The ability to infect new hosts can drive the
evolution and specialization of secreted
Critically, the mean fluid flow provides the
fixed-direction bias field that breaks the time-reversal invariance of the system. The two
resonant modes of the system are unequally
excited by an input, despite the symmetric
port configuration. Careful design, by tuning of the mean fluid flow, enables the interference of these two modes to create a sound
null at one of the ports, resulting in complete
transmission to the other port.
In this case, the three-port device that was
fabricated functions as a circulator, in which
an input signal on one port at the design fre-
quency transmits all of its acoustic energy to
its neighbor port in the direction of the mean
flow, and none to its neighbor port opposite
the flow. The resulting nonreciprocity is eas-
ily seen: An input signal on port 1 is trans-
mitted fully to port 2, whereas the same input
signal on port 2 is fully transmitted to port
3 (not port 1, as would happen in a recipro-
cal device). A circulator like this can easily
be converted into a two-port isolator with a
matched termination on one port. The mea-
sured sample exhibits an impressive 30 dB of
sound isolation in a device built from simple,
A one-way device for sound and vibra-
tions has broad implications. Unidirectional
acoustic wave propagation has obvious uses
in noise control, acoustic sensors, and manip-
ulation of acoustic scattering. At smaller spa-
tial scales, mechanical vibrations (called pho-
nons in their quantum-mechanical form) are
responsible for heat transport in solid mate-
rials as well. The work of Fleury et al. adds
to the bank of ideas that can be applied to
manipulating heat flow in a nonreciprocal
fashion (although still subject to the laws of
thermodynamics) in what is called a thermal
diode (7, 8). Challenges in device scaling and
bandwidth control remain in applying the
mean-flow–based concept demonstrated here
to more specific scenarios, but that all-impor-
tant first step toward general-purpose linear
acoustic nonreciprocity has now been taken.
1. R. Fleury et al., Science 343, 516 (2014).
2. H. B. G. Casimir, Rev. Mod. Phys. 17, 343 (1945).
3. A. A. Maznev et al., Wave Motion 50, 776 (2013).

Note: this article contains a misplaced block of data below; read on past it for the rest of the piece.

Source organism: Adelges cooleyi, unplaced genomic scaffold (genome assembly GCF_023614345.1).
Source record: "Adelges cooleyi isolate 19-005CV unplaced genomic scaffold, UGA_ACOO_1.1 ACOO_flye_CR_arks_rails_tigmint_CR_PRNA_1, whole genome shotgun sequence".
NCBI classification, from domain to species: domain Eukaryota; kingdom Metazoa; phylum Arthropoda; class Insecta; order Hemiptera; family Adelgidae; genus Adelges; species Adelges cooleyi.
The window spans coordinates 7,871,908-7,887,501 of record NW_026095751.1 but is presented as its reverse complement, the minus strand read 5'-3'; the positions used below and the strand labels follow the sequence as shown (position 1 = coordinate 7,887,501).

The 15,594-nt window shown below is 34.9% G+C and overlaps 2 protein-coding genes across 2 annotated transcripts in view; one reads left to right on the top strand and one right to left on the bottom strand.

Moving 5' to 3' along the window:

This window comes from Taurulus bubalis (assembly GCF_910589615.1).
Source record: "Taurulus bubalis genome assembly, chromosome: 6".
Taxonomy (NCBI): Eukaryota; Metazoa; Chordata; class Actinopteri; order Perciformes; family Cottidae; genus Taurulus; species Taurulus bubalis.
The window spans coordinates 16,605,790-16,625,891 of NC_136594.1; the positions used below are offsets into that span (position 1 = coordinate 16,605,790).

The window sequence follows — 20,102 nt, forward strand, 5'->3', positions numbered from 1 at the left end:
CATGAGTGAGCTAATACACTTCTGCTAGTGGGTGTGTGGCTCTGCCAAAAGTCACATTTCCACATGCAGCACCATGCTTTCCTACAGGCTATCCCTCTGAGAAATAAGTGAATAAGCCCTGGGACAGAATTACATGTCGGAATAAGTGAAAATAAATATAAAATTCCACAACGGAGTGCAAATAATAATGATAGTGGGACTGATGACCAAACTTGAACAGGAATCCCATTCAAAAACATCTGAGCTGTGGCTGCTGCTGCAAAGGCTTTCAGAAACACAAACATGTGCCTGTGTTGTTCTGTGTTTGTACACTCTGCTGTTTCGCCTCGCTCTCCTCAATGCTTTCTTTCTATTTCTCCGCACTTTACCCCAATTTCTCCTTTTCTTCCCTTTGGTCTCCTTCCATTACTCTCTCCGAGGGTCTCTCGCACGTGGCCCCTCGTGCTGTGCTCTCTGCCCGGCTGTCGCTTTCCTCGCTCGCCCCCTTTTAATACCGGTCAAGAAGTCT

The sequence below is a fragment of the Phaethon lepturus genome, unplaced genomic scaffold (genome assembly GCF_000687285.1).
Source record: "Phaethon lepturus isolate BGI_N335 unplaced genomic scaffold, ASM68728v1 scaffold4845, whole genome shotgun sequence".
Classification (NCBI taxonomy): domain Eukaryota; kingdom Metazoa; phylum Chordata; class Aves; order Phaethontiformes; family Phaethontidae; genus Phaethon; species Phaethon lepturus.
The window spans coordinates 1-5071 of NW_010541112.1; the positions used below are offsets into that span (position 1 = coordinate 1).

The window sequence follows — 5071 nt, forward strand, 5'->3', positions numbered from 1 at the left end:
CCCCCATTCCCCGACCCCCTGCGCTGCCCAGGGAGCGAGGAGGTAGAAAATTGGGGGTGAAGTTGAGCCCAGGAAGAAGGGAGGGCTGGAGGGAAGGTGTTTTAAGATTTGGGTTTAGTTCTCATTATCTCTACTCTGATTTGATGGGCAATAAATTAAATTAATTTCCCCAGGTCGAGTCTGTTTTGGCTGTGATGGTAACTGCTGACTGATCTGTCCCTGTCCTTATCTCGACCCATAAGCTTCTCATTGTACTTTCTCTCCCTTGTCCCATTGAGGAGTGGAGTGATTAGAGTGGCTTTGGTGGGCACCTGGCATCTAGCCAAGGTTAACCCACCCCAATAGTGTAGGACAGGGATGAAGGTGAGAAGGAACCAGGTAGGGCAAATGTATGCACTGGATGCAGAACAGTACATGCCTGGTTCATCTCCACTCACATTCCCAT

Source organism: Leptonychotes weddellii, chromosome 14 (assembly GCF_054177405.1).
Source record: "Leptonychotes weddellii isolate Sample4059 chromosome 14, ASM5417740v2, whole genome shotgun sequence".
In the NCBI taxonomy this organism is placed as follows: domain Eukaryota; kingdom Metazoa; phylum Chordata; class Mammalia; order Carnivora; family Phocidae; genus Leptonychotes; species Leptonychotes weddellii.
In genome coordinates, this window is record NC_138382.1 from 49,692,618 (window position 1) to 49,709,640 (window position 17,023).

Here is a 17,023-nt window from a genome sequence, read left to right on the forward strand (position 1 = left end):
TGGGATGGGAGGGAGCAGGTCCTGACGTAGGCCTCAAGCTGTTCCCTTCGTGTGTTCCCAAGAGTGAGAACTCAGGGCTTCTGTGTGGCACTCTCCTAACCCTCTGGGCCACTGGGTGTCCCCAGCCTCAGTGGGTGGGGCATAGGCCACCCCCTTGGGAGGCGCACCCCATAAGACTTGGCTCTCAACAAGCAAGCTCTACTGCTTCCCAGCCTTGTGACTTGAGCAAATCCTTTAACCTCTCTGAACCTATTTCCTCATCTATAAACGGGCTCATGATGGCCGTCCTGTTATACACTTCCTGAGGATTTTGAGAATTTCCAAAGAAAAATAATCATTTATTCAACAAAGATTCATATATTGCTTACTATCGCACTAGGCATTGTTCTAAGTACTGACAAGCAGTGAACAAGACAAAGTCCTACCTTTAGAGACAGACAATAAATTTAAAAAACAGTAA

4. D. Jalas et al., Nat. Photonics 7, 579 (2013).
5. K. G. Budden, Radio Waves in the Ionosphere (
Cambridge Univ. Press, Cambridge, UK, 1961).
6. D. M. Pozar, Microwave Engineering ( Wiley, Hoboken, NJ,
ed. 4, 2012).
7. N. A. Roberts, D. G. Walker, Int. J. Therm. Sci. 50, 648
8. N. Li et al., Rev. Mod. Phys. 84, 1045 (2012).
Plants can be attacked by a vast range of pathogen classes, causing substan- tial agricultural losses. The
Phytophthora (meaning “plant killer”) genus is a
particularly destructive pathogen that causes
root and stem base decay in a wide range of
plants. Phytophthora infestans, which precipitated the Irish potato famine, originated
in Central Mexico and is closely related to
other Phytophthora species with distinct
host ranges (1, 2). Pathogen effectors that
are secreted during infection play a key
role in disease biology, but effector-induced
adaptation to new hosts is an understudied topic. On page 552 of this issue, Dong
et al. investigate how Phytophthora effector
proteins evolve the ability to specialize on
new hosts (see the figure) (3).
Phytophthora is a genus of oomycetes that
exhibit filamentous growth on plants. Oomy-
cetes share some phenotypes with fungi, but
are phylogenetically related to photosynthetic
brown algae and are thought to have initially
emerged from marine environments. The
Phytophthora genus comprises 10 main lin-
eages designated as clades 1 to 10. Clade 1c,
a subdivision of clade 1, includes P. infestans
(infecting potato and tomato) and P. mirabi-
lis (infecting 4 o’clock weeds), indicating that
these species share a recent common ancestor
(2). Genome comparisons between P. infes-
tans and P. mirabilis highlight alterations and
patterns of selection in repetitive DNA con-
taining rapidly evolving families of virulence
genes (such as effectors) (4).
The 82 effectors undergoing positive
selection between P. infestans and P. mirabilis are promising candidates shaping host
specialization (4). Dong et al. focused their
efforts on the EPIC1 effector, which is abundantly secreted during infection of tomato
and inhibits extracellular papain-like proteases (including RCR3) that are involved in
plant immune perception (5).
Dong et al. now report that the P. mirabilis epiC1 ortholog (PmepiC1) shows signatures of positive selection, suggesting that
this effector has evolved to function in
Mirabilis jalapa, the 4 o’clock plant, following
the split between P. mirabilis and P. infestans.
Using activity-based profiling with a probe
that targets papain proteases, the authors
demonstrate that recombinant EPIC1 from P.
infestans effectively inhibits tomato and wild
potato RCR3 proteases, whereas PmEPIC1
does not. The authors identify two PmEPIC1
M. jalapa targets with homology to RCR3
(MRP1 and MRP2). Subsequent experi-
Department of Plant Pathology, University of California,
Davis, Davis, CA 95616, USA. E-mail: email@example.com
Phytophthora clade 1c
effector = AncEPIC1
Route to specialization. A host jump within Phytophthora 1c led to the emergence of P. mirabilis, which can
infect M. jalapa. Dong et al. show that effector specialization following the host jump is associated with the
R112 mutation in PmEPIC1, enabling effective inhibition of the M. jalapa MRP2 protease. Polymorphic resi-
dues controlling specificity for the host and pathogen are highlighted. Adapted from fig. S18 in (3). PHO